Our medical malpractice attorneys in Chicago have frequently criticized the prevailing medical culture, which encourages doctors and hospitals to deny when medical errors are made, fighting even disclosures about what occurred in the hope of avoiding lawsuits and heightened scrutiny. As we have often said, such irresponsible and callous conduct does not decrease lawsuits and liability. To the contrary, such conduct often merely angers victims and their families and weakens the practice of medicine, making a prolonged conflict or a lawsuit more likely.
Recent research has confirmed our position. A recent study by the University of Michigan Health System, Brigham and Women’s Hospital of Boston (funded by the Blue Cross Blue Shield of Michigan Foundation and published in the Annals of Internal Medicine) shows that medical malpractice claims can be greatly reduced when doctors and hospitals engage in proper conduct after a medical mistake had occurred. In the study, doctors and staff members were encouraged to do the following after committing a medical error or otherwise engaging in medical malpractice:
- tell the patient and/or his family that the error had occurred;
- tell the patient and/or his family how the error was made and who made it;
- tell the patient and/or his family what was being done to prevent the error from occurring again;
- apologize sincerely to the patient and/or his family; and
- offer to fairly compensate the patient and/or his family.
To non-medical professionals, these simple steps seem incredibly commonsense and basic. Yet our Chicago medical malpractice lawyers know that they are rarely taken. But, as the study demonstrated, when these simple protocols are followed, lawsuits and liability exposure declined – there were half as many medical malpractice lawsuits, nearly thirty percent fewer compensation claims, disputes were resolved faster, administrative and legal costs were reduced by an incredible sixty-one percent.
However, total compensation paid to victims declined, as well. This may be because hospitals have secured settlements from medical malpractice victims before they have met with an experienced malpractice attorney, who can give the patient and his or her family an idea as to the value of the case. Therefore, our fear is that hospitals will begin to use predatory tactics to settle with medical malpractice victims for pennies on the dollar, before they have had a chance to appreciate the significance of their injuries.
For better or worse, a similar protocol is spreading to the major Chicago hospitals. The University of Illinois Medical Center in Chicago has developed a “seven pillars” approach to dealing with medical errors. Much like the University of Michigan protocols, the seven pillars center around discovering and openly acknowledging medical errors, and then compensating victims and families promptly when appropriate.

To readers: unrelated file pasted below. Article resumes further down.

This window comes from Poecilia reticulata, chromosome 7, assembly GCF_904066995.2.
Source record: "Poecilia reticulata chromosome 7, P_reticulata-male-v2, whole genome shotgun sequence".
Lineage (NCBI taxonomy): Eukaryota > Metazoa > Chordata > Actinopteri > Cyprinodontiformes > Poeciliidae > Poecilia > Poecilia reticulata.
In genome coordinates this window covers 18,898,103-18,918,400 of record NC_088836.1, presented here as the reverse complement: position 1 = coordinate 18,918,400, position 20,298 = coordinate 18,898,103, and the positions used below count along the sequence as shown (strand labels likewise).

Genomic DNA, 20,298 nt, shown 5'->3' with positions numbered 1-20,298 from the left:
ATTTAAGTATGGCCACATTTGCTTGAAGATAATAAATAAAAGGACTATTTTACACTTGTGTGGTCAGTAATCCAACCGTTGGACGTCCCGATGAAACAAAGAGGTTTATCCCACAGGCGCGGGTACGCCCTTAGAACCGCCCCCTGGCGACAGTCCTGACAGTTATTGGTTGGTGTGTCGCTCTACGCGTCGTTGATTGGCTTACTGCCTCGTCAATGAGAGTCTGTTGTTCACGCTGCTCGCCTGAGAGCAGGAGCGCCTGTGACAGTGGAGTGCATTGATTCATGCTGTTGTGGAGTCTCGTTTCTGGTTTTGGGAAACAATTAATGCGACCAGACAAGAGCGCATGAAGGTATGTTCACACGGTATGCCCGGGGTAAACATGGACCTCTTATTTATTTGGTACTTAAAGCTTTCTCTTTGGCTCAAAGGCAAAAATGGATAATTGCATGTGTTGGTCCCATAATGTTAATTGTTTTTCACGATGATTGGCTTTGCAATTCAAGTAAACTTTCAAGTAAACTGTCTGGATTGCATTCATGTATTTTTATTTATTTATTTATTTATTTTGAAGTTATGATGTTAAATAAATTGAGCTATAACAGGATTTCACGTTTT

Our medical malpractice attorneys applaud the University, its researchers and doctors, on their important and courageous first step. Responsible and respectful protocols like the seven pillars approach are an important step towards restoring the confidence of the American people in our hospitals and physicians, and restoring the integrity of the medical profession.
The University has received a three-year, $3 million demonstration grant from the federal government’s Agency for Healthcare Research and Quality to implement the seven pillars approach at nine other Chicago-area hospitals. The project will begin at five hospitals, expanding to four more after the first eighteen months. Specifically, the researchers from the University will look at each of the hospitals to determine how implementing the project impacts the total number of medical errors, the number and seriousness of medical error claims made against the hospitals, and the total compensation and costs incurred by the hospitals related to medical errors. They hope to publish the results in the next two years.
The University of Illinois Medical Center has naturally already implemented its own program, pre-grant. In the time since implementation, the Center has identified 56 cases of medical error – 55 of which were settled out-of-court in accordance with the protocol.
The seven pillars project is among twenty grants for demonstration and planning projects nationwide. These twenty grants contain a total of $25 million in federal funds, and are administered as part of the Department of Health and Human Services’ Patient Safety and Medical Liability Initiative.
For a free consultation with an experienced Chicago medical malpractice lawyer at Passen & Powell, call us at (312) 527-4500.